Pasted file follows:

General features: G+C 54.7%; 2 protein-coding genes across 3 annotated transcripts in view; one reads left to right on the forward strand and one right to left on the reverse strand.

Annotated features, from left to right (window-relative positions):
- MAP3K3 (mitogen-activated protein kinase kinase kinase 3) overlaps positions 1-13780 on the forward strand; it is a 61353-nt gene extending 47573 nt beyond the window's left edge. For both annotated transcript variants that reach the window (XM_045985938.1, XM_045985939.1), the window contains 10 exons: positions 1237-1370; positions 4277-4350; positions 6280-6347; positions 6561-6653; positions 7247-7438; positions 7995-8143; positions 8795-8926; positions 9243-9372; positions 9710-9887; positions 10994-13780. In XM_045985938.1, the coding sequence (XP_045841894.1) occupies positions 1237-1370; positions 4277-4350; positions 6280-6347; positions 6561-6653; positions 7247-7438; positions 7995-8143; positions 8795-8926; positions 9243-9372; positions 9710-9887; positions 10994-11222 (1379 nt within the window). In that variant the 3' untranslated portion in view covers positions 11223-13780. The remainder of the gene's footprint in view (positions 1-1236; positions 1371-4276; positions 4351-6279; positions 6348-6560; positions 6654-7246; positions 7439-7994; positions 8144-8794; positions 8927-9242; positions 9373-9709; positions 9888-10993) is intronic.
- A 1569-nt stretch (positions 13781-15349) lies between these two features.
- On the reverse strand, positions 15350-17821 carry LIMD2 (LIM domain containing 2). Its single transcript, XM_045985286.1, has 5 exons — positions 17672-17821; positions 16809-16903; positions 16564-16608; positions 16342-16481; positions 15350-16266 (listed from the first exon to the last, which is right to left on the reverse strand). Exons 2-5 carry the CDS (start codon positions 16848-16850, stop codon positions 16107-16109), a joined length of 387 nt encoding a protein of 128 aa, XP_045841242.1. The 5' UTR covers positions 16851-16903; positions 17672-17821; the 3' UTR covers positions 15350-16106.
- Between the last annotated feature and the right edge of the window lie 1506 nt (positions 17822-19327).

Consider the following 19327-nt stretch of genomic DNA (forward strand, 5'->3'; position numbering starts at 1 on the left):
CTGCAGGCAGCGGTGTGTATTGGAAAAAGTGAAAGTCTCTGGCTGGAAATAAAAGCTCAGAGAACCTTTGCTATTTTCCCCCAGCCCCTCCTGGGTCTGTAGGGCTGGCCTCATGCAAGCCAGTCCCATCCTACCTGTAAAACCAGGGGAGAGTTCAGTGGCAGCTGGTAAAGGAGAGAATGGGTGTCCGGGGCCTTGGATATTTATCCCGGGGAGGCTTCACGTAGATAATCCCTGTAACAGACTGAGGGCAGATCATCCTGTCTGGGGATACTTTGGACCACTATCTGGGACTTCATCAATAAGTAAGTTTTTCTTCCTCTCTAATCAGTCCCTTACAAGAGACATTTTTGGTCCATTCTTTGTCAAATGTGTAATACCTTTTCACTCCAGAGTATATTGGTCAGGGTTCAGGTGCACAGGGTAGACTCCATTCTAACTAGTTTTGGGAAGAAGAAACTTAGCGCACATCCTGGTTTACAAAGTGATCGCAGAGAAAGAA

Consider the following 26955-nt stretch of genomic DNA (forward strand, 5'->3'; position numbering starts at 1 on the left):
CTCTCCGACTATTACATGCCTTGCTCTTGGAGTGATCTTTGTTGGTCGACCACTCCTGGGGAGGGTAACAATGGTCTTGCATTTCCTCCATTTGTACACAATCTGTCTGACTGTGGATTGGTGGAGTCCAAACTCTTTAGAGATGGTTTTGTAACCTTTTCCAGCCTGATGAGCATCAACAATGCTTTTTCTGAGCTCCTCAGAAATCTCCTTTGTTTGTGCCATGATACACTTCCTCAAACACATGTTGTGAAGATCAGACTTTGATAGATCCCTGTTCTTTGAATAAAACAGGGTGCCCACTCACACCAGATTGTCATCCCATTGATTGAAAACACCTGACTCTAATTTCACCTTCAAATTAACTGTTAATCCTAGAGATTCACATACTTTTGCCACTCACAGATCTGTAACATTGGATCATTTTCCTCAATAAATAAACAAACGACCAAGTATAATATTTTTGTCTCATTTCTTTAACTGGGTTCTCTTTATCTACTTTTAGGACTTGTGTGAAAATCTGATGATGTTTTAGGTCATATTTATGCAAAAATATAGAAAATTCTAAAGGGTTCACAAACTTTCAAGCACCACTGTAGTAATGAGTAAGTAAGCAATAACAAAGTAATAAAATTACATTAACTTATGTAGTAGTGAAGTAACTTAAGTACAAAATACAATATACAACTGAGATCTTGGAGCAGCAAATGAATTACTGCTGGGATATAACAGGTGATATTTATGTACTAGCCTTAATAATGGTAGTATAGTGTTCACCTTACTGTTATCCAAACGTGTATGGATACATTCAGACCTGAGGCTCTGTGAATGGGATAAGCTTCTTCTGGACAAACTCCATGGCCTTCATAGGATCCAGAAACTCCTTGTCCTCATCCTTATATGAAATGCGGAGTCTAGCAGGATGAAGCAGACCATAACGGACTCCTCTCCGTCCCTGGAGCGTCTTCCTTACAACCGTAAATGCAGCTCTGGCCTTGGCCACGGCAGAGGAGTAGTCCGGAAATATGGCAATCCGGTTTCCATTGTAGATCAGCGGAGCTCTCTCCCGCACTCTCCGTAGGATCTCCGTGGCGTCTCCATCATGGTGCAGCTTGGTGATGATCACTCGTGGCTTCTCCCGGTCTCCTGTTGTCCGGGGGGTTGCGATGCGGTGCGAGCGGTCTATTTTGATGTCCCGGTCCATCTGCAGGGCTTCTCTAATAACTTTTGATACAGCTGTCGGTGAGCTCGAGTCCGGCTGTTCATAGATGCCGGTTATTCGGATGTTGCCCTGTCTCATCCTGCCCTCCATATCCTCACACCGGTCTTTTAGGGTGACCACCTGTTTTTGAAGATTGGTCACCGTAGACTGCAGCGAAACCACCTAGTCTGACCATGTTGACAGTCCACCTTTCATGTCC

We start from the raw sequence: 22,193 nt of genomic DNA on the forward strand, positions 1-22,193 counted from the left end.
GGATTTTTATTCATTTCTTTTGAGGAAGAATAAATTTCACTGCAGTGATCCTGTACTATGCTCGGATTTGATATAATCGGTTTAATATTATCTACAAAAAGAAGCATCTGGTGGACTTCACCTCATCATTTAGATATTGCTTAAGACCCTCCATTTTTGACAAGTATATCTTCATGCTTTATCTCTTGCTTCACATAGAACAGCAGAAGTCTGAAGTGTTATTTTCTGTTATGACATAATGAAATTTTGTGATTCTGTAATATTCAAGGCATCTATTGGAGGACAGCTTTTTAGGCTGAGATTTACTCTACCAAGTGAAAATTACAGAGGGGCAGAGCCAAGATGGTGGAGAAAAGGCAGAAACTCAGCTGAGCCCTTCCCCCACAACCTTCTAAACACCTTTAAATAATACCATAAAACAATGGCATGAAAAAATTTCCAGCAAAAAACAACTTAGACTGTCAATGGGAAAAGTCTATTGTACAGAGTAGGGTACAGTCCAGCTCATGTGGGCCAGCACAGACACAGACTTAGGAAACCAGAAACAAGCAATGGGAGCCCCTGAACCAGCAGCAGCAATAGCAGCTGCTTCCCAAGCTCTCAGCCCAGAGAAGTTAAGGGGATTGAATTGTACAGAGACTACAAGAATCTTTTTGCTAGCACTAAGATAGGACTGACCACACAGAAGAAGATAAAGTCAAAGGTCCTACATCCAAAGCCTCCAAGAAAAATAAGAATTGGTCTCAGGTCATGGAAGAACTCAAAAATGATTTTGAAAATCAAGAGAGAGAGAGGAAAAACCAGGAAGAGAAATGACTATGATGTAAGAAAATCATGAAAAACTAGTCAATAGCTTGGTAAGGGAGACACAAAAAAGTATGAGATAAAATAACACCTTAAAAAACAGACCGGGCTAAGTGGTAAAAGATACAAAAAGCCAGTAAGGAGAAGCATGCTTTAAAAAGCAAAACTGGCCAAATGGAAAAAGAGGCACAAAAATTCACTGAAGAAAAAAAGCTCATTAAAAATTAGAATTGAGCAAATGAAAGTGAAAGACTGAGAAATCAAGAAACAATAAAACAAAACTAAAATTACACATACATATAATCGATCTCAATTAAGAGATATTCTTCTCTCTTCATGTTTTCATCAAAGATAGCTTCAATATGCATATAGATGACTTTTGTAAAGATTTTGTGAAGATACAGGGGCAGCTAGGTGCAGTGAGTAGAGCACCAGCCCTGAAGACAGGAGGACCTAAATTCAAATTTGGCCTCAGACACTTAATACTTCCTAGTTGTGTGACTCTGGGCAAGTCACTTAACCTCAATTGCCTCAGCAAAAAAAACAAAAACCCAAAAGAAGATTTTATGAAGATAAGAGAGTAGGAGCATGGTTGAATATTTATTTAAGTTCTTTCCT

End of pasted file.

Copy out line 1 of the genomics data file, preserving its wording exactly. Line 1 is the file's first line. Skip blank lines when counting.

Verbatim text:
General features: G+C 54.7%; 2 protein-coding genes across 3 annotated transcripts in view; one reads left to right on the forward strand and one right to left on the reverse strand.